B22 Grain size distribution terminology

There are five measurements that are used by Graf (1993) when describing the grain size distribution of lunar soil samples. These are mean, median, mode, sorting, skewness, and kurtosis. Figure B.7a shows examples of mean, median, and skewness; Figure B.7b illustrates kurtosis. Table B.2 illustrates the relationship between phi and micrometer measurements.

Geologists sometimes use the symbol 0 for measuring particle size, which is a logarithmic mean of the particle diameter for each size grouping. It is obtained by calculating, for each size category:

0 = -log2 d, where d is the diameter in millimeters. Figure B.9, which is a graphical description of the particle size distribution of lunar soil "78221,8", shows a 0 scale along the bottom and its corresponding diameter scale along the top. A larger value for 0 denotes a smaller grain size.

The mean is the sum of all the individual grain sizes in the sample, divided by the number of grains. It can be thought of as the center of gravity of the size distribution.

B.2.2.2 Median

The median is a number dividing the higher half of a sample from the lower half. The median can be found by arranging all the grain sizes from lowest value to highest value and picking the middle one.19 The median is the value where 50 percent of the measured values are larger and 50 percent are smaller. The mean is primarily used for skewed distributions, which it represents differently than the arithmetic mean. Consider the set {1, 2, 2, 2, 3, 9}. The median is 2 in this case, as is the mode, and either of these might be seen as a better indication of central tendency than the arithmetic mean of 3.166.

The mode is the most frequent value of grain size occurring in the sample. It is the midpoint of the most abundant size class, or the number that occurs most frequently in a set of numbers. For example, in Figure B.11 the mode is the range between ^ = 5 (32 ^m) and ^ = 6 (16 ^m).

Of the three, the mode is the most variable and easily-manipulated term. Changing the increment of the step size will change the value of the mode. To keep internal consistency in his data set, Graf (1993) always uses a step size of for histogram graphs and for finding the mode. This limits the allowable values of the mode to 2.5^, 3.5^, and so on.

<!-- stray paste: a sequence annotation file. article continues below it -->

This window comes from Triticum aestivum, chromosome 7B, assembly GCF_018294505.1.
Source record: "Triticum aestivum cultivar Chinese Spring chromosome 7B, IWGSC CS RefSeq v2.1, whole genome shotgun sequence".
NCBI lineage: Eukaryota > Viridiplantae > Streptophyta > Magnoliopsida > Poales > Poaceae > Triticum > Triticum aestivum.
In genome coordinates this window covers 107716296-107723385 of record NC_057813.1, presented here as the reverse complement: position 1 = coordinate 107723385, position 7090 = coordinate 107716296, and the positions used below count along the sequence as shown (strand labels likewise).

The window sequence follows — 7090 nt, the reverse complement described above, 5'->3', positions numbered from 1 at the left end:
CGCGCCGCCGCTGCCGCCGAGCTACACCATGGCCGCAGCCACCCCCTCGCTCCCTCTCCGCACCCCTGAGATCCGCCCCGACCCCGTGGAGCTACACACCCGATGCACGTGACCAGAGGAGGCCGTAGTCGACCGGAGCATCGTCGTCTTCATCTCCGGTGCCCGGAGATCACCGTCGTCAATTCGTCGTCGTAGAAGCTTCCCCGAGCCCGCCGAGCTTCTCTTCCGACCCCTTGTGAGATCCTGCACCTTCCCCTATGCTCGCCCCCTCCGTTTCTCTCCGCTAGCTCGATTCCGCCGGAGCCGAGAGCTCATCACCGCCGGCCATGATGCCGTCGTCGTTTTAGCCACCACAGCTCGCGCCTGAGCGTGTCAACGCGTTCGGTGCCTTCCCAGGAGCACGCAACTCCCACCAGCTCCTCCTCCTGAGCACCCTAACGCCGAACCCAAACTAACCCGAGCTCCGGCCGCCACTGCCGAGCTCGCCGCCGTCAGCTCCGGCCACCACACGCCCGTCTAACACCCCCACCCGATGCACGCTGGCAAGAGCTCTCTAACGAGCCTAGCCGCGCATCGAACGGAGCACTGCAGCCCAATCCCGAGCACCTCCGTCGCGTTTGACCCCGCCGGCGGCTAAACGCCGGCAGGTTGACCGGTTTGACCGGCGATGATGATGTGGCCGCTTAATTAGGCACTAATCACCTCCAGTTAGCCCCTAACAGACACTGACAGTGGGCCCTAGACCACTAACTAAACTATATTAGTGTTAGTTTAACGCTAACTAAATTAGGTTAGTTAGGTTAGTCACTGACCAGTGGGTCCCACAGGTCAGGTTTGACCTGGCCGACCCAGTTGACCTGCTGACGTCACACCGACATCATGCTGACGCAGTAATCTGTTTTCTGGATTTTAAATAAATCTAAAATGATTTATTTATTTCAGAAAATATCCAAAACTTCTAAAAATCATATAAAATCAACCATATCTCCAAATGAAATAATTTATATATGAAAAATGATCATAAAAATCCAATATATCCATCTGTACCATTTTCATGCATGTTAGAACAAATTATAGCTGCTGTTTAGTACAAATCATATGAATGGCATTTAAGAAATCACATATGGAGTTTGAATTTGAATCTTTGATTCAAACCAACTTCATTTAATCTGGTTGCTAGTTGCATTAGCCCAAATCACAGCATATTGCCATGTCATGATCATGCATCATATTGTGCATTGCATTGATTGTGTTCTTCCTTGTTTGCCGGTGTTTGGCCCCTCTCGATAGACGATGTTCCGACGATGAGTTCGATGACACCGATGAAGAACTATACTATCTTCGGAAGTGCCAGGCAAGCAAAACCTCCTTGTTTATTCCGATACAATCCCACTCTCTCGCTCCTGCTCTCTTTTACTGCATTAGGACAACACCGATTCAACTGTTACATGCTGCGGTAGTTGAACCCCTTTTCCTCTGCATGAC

B.2.2.4 Sorting

Sorting means the degree of similarity of the sizes of the grains or particles in a specific sample. If there is a wide variation of sizes, the sample is said to be poorly-sorted; whereas if all the grains are nearly the same size, the sample is said to be well-sorted.

19 The difference between the median and mean is illustrated in this example. Suppose 19 paupers and 1 billionaire are in a room. Everyone removes all money from their pockets and puts it on a table. Each pauper puts $5 on the table; the billionaire puts $1 billion (that is, $109) there. The total is then $1,000,000,095. If that money is divided equally among the 20 persons, each gets $50,000,004.75. That amount is the mean (or "average") amount of money that the 20 persons brought into the room. But the median amount is $5, since one may divide the group into two groups of 10 persons each, and say that everyone in the first group brought in no more than $5, and each person in the second group brought in no less than $5. In a sense, the median is the amount that the typical person brought in. By contrast, the mean (or "average") is not at all typical, since no one present - pauper or billionaire - brought in an amount approximating $50,000,004.75 (Wikipedia).

Sorting can be thought of as the standard deviation of the size distribution. In the strictest sense, we cannot use the term "standard deviation" if the size distribution has a ^ scale (a logarithmic scale). Nevertheless, both sorting and standard deviation are measurements that describe the shape of a distribution. A nearly-perfect sorting with all grains of similar size would have a sorting parameter of less than 1^>. As the size distribution becomes more spread out, the sorting parameter becomes larger.

B.2.2.5 Skewness

Skewness is the degree of asymmetry of a distribution. It can be described with the diagram in Figure B.7. If the median is on the coarse side of the mean, the central trend is coarse, the extended tail is fine, and the distribution is said to be positively skewed. Similarly, if the median (central trend) is finer than the mean, the distribution is said to be negatively skewed.

B.2.2.6 Kurtosis

Kurtosis expresses the sharpness of the peak of a frequency distribution, and is usually described relative to a normal distribution. A distribution having a relatively-high peak is called "leptokurtic", while a flat-topped curve is called "platykurtic" (Figure B.7b).

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